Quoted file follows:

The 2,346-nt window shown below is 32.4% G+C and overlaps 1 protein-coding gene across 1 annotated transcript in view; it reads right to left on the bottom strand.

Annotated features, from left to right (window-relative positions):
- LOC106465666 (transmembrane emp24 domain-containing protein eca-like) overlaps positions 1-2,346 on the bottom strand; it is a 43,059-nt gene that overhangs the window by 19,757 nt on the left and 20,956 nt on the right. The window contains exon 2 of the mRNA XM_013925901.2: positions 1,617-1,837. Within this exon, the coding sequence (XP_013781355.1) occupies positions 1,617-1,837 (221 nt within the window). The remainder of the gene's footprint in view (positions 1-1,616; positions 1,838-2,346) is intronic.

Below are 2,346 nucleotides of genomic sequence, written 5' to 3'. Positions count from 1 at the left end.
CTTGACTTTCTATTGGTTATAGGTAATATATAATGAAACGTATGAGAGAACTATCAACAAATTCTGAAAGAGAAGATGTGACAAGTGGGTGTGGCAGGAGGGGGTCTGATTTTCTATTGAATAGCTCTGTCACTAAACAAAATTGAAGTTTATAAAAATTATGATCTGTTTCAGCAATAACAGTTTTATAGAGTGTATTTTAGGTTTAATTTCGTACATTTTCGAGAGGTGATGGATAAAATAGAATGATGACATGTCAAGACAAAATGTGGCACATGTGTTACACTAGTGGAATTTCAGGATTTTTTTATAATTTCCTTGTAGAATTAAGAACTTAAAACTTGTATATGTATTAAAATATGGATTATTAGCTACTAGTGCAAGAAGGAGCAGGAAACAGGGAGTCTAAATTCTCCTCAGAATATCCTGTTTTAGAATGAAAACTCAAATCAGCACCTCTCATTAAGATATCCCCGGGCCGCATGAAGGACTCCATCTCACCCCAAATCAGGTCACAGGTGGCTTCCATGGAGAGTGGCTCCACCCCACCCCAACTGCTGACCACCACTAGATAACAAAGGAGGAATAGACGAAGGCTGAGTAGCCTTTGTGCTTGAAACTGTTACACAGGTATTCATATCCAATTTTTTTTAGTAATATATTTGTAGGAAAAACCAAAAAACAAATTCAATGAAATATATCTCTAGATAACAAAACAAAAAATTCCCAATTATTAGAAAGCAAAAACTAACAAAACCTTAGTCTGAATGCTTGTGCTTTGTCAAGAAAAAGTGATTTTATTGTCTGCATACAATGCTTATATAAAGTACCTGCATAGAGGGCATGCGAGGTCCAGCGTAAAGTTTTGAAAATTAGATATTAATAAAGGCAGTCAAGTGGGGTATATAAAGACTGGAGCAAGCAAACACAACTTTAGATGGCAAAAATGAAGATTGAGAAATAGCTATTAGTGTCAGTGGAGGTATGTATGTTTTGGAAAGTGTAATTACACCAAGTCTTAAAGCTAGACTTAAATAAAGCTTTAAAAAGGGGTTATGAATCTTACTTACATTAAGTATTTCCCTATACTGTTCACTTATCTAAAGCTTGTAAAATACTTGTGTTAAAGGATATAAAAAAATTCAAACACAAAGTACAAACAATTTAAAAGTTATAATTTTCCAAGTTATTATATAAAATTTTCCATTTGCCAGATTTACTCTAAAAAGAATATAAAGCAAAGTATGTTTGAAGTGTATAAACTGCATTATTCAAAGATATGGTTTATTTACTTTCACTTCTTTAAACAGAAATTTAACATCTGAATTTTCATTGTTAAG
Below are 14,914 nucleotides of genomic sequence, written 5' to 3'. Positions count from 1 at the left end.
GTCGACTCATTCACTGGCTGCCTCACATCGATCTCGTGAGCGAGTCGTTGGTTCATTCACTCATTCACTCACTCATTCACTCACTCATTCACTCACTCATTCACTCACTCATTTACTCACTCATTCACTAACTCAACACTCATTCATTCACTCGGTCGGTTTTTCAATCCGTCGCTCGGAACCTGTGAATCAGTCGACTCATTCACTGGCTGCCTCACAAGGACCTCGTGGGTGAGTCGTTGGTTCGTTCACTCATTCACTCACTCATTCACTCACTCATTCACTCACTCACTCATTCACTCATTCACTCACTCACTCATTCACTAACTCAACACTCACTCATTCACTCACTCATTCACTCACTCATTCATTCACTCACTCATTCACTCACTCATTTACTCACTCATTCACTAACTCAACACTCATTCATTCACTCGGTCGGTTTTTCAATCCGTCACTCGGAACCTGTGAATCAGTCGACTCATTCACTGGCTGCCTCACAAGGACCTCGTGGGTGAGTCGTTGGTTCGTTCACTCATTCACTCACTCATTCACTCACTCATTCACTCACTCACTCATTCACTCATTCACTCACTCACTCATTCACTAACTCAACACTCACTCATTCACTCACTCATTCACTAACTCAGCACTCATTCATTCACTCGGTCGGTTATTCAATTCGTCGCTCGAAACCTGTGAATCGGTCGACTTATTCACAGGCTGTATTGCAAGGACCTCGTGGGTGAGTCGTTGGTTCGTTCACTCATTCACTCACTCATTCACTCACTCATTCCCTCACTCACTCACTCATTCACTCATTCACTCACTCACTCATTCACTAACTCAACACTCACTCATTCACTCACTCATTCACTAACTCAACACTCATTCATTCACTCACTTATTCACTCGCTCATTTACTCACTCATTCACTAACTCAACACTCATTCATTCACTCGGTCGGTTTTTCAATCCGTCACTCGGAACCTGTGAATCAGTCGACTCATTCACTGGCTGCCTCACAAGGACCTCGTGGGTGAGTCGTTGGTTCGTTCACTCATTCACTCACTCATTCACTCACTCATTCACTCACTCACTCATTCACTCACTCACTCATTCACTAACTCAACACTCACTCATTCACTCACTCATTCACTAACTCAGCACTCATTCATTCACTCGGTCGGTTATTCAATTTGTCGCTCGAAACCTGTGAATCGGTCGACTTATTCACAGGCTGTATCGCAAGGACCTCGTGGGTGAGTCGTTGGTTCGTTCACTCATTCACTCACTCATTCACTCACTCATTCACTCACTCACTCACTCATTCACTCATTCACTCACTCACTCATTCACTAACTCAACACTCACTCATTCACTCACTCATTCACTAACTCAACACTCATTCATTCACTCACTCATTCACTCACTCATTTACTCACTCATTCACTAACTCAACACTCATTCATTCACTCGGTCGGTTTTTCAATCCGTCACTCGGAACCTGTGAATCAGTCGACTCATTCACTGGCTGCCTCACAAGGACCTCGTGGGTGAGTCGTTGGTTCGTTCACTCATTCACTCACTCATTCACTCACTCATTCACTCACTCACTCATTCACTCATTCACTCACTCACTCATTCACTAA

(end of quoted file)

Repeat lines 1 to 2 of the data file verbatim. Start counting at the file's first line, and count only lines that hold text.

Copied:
The 2,346-nt window shown below is 32.4% G+C and overlaps 1 protein-coding gene across 1 annotated transcript in view; it reads right to left on the bottom strand.

Annotated features, from left to right (window-relative positions):